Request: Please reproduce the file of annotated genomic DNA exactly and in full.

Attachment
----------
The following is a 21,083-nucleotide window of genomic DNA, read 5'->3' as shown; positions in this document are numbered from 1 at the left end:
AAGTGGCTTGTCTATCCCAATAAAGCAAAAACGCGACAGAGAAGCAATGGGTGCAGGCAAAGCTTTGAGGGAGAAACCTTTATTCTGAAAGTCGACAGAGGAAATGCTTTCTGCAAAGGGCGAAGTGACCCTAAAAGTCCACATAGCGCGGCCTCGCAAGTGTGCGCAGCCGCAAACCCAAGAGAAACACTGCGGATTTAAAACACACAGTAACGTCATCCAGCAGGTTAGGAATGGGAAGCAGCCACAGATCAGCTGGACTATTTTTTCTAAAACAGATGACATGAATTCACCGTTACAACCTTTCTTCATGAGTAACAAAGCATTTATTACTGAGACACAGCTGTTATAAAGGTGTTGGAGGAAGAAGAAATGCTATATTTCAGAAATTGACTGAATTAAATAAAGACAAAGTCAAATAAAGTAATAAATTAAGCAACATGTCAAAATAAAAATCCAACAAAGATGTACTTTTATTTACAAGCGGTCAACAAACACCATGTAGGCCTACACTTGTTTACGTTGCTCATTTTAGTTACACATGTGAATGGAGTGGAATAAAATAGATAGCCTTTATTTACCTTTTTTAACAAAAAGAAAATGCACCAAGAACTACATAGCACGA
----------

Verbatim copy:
The following is a 21,083-nucleotide window of genomic DNA, read 5'->3' as shown; positions in this document are numbered from 1 at the left end:
AAGTGGCTTGTCTATCCCAATAAAGCAAAAACGCGACAGAGAAGCAATGGGTGCAGGCAAAGCTTTGAGGGAGAAACCTTTATTCTGAAAGTCGACAGAGGAAATGCTTTCTGCAAAGGGCGAAGTGACCCTAAAAGTCCACATAGCGCGGCCTCGCAAGTGTGCGCAGCCGCAAACCCAAGAGAAACACTGCGGATTTAAAACACACAGTAACGTCATCCAGCAGGTTAGGAATGGGAAGCAGCCACAGATCAGCTGGACTATTTTTTCTAAAACAGATGACATGAATTCACCGTTACAACCTTTCTTCATGAGTAACAAAGCATTTATTACTGAGACACAGCTGTTATAAAGGTGTTGGAGGAAGAAGAAATGCTATATTTCAGAAATTGACTGAATTAAATAAAGACAAAGTCAAATAAAGTAATAAATTAAGCAACATGTCAAAATAAAAATCCAACAAAGATGTACTTTTATTTACAAGCGGTCAACAAACACCATGTAGGCCTACACTTGTTTACGTTGCTCATTTTAGTTACACATGTGAATGGAGTGGAATAAAATAGATAGCCTTTATTTACCTTTTTTAACAAAAAGAAAATGCACCAAGAACTACATAGCACGA